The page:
I am alarmed by the letters that suggest requiring bicycle riders to ride against the traffic or on sidewalks. The technical barriers to either of those suggestions are insurmountable, and the practice would be dangerous.
When I ride, it is not unusual to reach speeds of 25 mph, even on flat pavement. If the speed limit on the street were 35 mph, then the closing speed of the car and my bike would be 60 mph. That is dangerous.
On the other hand, I don’t understand the bicycle commuters who ride on busy streets during rush hour. That experience is as bad for the rider as it is for the motorist.
The solution for Kansas City and its neighbors is to create dedicated, wide bike lanes for viable bike transport during rush hour in and out of business centers. Right now the choices for bike travel to and from downtown and other business centers are very limited. Some riders, who want a fast commute home, risk riding on busy streets.
Let’s work to provide viable alternatives for bicycle commuters and refrain from suggesting dangerous biking practices.
Thomas M. Deacy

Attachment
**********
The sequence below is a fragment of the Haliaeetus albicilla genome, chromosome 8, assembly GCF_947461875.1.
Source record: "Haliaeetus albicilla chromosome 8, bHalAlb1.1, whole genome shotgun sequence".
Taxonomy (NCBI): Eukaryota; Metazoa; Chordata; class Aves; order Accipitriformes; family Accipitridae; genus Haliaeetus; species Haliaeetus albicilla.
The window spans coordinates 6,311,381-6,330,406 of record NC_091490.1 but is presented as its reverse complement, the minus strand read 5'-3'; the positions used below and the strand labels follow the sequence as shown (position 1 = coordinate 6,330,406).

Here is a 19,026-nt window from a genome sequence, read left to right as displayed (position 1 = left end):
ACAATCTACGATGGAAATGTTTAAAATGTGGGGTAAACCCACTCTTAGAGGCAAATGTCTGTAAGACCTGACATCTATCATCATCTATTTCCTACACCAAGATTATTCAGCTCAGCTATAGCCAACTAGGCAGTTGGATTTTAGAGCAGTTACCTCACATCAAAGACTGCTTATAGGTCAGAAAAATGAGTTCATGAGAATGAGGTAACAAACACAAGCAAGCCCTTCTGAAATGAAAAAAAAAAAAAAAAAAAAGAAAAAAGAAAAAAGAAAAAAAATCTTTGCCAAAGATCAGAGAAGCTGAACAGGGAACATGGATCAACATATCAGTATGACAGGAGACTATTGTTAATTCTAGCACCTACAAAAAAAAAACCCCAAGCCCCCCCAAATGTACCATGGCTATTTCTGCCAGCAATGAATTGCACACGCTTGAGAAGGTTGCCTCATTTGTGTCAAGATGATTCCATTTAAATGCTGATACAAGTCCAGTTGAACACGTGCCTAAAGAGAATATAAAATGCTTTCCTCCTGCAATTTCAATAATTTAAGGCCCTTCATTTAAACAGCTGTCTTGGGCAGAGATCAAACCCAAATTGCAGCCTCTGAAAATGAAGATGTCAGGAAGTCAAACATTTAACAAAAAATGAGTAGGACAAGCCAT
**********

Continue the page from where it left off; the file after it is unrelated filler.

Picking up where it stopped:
Cindy Oetting (8/10, Letters)http://www.kansascity.com/309/story/741078.html suggests that cyclists ride on the sidewalk, and, if a bicycle hits a pedestrian, not much harm would be done. Well, recently I was that pedestrian and almost got hit by three cyclists who believe they have the run of the sidewalk.
I walk a lovely trail by my house, which is for bicycles also. About one in 10 cyclists will yell “on your left” when passing. Most don’t bother, nor do they get over to the left. I always walk on the right side of the trail, but it seems some riders want to be there also.
I don’t know if the cyclists are taking out their frustrations from autos on pedestrians or what, but the majority of them are extremely rude and inconsiderate of walkers. I also see many riding side by side instead of single file. Many do not wear helmets (that’s their problem). I have even seen a few talking on their cell phones.
This path is not Ward Parkway, with wonderful wide lanes, but there is room for walkers and cyclists if the latter would obey the rules.